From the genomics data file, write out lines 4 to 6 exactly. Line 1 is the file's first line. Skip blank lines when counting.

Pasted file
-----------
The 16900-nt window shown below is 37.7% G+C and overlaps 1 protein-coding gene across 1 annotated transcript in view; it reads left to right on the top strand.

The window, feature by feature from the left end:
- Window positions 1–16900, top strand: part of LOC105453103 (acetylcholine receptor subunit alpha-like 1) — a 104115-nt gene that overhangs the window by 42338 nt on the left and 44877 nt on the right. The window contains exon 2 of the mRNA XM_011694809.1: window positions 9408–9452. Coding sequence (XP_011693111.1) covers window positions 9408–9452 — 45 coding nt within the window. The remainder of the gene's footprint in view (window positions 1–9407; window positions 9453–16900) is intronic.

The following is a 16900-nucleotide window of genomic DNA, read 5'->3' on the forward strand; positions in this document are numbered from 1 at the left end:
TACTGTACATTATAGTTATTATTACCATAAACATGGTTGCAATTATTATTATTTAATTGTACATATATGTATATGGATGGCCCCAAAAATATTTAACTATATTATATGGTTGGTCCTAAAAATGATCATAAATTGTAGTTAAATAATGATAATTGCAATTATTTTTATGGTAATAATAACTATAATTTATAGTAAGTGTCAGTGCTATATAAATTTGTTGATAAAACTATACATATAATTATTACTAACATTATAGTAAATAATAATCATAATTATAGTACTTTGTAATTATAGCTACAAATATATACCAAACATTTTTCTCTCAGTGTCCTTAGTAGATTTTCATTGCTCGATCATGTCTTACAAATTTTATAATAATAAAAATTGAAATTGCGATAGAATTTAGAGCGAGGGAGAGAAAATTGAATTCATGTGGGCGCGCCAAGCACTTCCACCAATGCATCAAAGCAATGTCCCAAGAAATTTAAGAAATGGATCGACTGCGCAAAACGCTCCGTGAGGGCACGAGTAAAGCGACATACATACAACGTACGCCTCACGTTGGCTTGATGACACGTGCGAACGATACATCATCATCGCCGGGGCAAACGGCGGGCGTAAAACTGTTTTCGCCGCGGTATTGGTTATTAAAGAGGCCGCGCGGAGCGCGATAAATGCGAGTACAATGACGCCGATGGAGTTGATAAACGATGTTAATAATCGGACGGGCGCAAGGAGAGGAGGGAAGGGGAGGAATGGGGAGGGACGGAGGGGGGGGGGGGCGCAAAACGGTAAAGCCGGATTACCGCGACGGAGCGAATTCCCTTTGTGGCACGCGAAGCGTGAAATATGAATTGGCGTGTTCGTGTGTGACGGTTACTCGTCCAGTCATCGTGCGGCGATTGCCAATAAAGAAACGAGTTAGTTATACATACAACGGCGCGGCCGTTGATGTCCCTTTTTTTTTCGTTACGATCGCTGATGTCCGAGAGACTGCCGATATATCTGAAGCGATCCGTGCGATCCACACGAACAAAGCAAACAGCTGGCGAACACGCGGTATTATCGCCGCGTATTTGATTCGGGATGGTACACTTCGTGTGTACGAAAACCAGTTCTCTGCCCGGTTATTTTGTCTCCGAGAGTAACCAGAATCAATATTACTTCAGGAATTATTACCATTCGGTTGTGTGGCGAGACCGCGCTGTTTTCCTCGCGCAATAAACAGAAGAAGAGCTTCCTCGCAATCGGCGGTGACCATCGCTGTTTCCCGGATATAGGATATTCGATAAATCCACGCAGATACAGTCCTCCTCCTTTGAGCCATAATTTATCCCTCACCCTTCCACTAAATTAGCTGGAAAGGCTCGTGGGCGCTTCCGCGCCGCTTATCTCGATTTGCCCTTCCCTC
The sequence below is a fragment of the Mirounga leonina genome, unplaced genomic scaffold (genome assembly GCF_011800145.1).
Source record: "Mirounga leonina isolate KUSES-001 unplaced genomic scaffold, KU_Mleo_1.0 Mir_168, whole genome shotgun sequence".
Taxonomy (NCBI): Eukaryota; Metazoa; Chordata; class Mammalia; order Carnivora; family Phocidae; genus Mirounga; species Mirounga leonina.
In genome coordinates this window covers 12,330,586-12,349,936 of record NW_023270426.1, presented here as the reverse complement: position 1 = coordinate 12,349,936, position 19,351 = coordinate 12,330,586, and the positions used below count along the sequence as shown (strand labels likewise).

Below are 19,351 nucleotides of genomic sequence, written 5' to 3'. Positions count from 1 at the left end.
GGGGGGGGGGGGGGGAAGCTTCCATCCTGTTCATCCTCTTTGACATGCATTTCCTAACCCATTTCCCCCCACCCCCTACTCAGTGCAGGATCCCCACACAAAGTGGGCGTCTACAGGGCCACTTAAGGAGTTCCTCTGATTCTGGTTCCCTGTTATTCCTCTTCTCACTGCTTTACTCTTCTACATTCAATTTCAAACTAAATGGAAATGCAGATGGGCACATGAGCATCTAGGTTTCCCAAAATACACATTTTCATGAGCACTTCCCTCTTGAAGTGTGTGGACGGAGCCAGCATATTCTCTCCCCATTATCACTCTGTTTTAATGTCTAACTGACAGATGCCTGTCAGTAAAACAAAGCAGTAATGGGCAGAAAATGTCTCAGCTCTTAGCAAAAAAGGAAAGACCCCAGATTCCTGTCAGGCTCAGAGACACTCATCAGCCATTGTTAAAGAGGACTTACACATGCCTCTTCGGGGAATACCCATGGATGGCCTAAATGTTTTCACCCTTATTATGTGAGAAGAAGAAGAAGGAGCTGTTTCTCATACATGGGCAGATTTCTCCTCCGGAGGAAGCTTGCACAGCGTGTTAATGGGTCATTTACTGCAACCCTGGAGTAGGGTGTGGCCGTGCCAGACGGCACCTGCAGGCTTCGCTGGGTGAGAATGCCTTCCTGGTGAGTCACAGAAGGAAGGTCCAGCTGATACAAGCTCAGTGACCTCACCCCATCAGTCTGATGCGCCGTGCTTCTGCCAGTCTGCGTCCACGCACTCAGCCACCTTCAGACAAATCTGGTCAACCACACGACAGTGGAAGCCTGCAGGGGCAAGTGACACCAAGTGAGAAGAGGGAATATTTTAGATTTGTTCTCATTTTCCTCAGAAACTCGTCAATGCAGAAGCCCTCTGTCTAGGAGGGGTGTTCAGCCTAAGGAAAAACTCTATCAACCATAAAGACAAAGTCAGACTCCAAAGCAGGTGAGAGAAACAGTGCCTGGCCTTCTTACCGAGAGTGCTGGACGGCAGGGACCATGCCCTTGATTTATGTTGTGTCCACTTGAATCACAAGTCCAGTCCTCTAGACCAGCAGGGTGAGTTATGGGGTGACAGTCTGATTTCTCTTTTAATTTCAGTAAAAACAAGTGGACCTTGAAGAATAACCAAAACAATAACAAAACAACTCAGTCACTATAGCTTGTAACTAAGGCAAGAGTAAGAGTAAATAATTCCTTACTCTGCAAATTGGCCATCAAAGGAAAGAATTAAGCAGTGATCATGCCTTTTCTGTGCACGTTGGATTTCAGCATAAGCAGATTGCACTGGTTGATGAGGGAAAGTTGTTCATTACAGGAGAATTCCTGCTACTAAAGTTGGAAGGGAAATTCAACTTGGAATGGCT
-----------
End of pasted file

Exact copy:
The following is a 16900-nucleotide window of genomic DNA, read 5'->3' on the forward strand; positions in this document are numbered from 1 at the left end:
TACTGTACATTATAGTTATTATTACCATAAACATGGTTGCAATTATTATTATTTAATTGTACATATATGTATATGGATGGCCCCAAAAATATTTAACTATATTATATGGTTGGTCCTAAAAATGATCATAAATTGTAGTTAAATAATGATAATTGCAATTATTTTTATGGTAATAATAACTATAATTTATAGTAAGTGTCAGTGCTATATAAATTTGTTGATAAAACTATACATATAATTATTACTAACATTATAGTAAATAATAATCATAATTATAGTACTTTGTAATTATAGCTACAAATATATACCAAACATTTTTCTCTCAGTGTCCTTAGTAGATTTTCATTGCTCGATCATGTCTTACAAATTTTATAATAATAAAAATTGAAATTGCGATAGAATTTAGAGCGAGGGAGAGAAAATTGAATTCATGTGGGCGCGCCAAGCACTTCCACCAATGCATCAAAGCAATGTCCCAAGAAATTTAAGAAATGGATCGACTGCGCAAAACGCTCCGTGAGGGCACGAGTAAAGCGACATACATACAACGTACGCCTCACGTTGGCTTGATGACACGTGCGAACGATACATCATCATCGCCGGGGCAAACGGCGGGCGTAAAACTGTTTTCGCCGCGGTATTGGTTATTAAAGAGGCCGCGCGGAGCGCGATAAATGCGAGTACAATGACGCCGATGGAGTTGATAAACGATGTTAATAATCGGACGGGCGCAAGGAGAGGAGGGAAGGGGAGGAATGGGGAGGGACGGAGGGGGGGGGGGGCGCAAAACGGTAAAGCCGGATTACCGCGACGGAGCGAATTCCCTTTGTGGCACGCGAAGCGTGAAATATGAATTGGCGTGTTCGTGTGTGACGGTTACTCGTCCAGTCATCGTGCGGCGATTGCCAATAAAGAAACGAGTTAGTTATACATACAACGGCGCGGCCGTTGATGTCCCTTTTTTTTTCGTTACGATCGCTGATGTCCGAGAGACTGCCGATATATCTGAAGCGATCCGTGCGATCCACACGAACAAAGCAAACAGCTGGCGAACACGCGGTATTATCGCCGCGTATTTGATTCGGGATGGTACACTTCGTGTGTACGAAAACCAGTTCTCTGCCCGGTTATTTTGTCTCCGAGAGTAACCAGAATCAATATTACTTCAGGAATTATTACCATTCGGTTGTGTGGCGAGACCGCGCTGTTTTCCTCGCGCAATAAACAGAAGAAGAGCTTCCTCGCAATCGGCGGTGACCATCGCTGTTTCCCGGATATAGGATATTCGATAAATCCACGCAGATACAGTCCTCCTCCTTTGAGCCATAATTTATCCCTCACCCTTCCACTAAATTAGCTGGAAAGGCTCGTGGGCGCTTCCGCGCCGCTTATCTCGATTTGCCCTTCCCTC
The sequence below is a fragment of the Mirounga leonina genome, unplaced genomic scaffold (genome assembly GCF_011800145.1).